LEGO Speed Champions 76905 Ford GT Heritage Edition and Bronco R [Review]

Even if you are not a motorsport geek you may have heard about the 1966 Daytona 24 Hour Continental race known for Ford’s 24-hour endurance win. By the way, the event was portrayed in the 2019 movie Ford v Ferrari starring Christian Bale and Matt Damon. To celebrate the 55th anniversary of the legendary achievement, last August, Ford revealed a brand new Ford GT Heritage Edition. And while car collectors are hunting down the new edition of the GT, another Ford’s icon, Bronco R, is competing in one of the most dangerous off-road races in the world, Baja 1000. Together these two very different vehicles ended up in one 660-piece LEGO Speed Champions set, 76905 Ford GT Heritage Edition and Bronco R which will be available starting June 1 for US $49.99 | CAN $69.99 | UK £44.99.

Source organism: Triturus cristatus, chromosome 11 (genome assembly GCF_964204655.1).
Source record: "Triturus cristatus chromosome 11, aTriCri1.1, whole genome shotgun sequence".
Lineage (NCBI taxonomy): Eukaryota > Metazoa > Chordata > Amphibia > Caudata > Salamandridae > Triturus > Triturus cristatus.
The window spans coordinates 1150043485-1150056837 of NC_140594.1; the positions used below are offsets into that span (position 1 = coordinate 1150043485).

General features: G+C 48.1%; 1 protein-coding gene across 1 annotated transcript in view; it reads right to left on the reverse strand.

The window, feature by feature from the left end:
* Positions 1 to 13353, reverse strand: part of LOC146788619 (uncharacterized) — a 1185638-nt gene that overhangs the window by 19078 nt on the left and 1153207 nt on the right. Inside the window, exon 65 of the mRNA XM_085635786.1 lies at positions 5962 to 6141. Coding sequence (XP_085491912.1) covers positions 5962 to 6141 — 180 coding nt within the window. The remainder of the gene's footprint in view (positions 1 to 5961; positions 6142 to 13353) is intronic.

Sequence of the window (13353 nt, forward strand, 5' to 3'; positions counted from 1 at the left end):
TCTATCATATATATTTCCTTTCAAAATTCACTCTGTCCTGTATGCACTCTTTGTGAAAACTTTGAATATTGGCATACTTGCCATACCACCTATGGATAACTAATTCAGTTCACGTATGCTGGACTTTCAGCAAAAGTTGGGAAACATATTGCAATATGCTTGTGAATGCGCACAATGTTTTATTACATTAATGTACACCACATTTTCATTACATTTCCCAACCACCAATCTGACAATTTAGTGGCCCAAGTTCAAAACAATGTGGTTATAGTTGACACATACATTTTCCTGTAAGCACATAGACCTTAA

The LEGO Group provided The Brothers Brick with an early copy of this set for review. Providing TBB with products for review guarantees neither coverage nor positive reviews.

Packaging and contents

The set comes in a medium-sized box, with a dynamic image of both cars cruising side by side. Additional pictures on the back of the box don’t reveal much; they don’t even include additional shots of minifigures, which I find a bit disappointing. Obviously, the theme is all about the vehicles, not the drivers, but the minifigures in the set both look great and increase playability.

Being on the larger side, Ford Bronco R consists of more elements than a regular LEGO Speed Champions lightweight supercar. Hence, three bags of pieces and a sticker sheet of moderate size. Not four, but you can instantly spot six tires in bag #3.

Ford GT Heritage Edition only drives 4 wheels and needs significantly fewer pieces. But unlike Bronco’s, GT’s bags are a feast for the eyes. The sight of all the pieces in medium azure gives anticipation of a stunning build.

New elements

I was surprised to find so many new elements in this not that large set. First of all, it’s the new 1×5 plate. Fans spotted the piece in white in one of the upcoming VIDIYO sets, but here you’ll find one in black.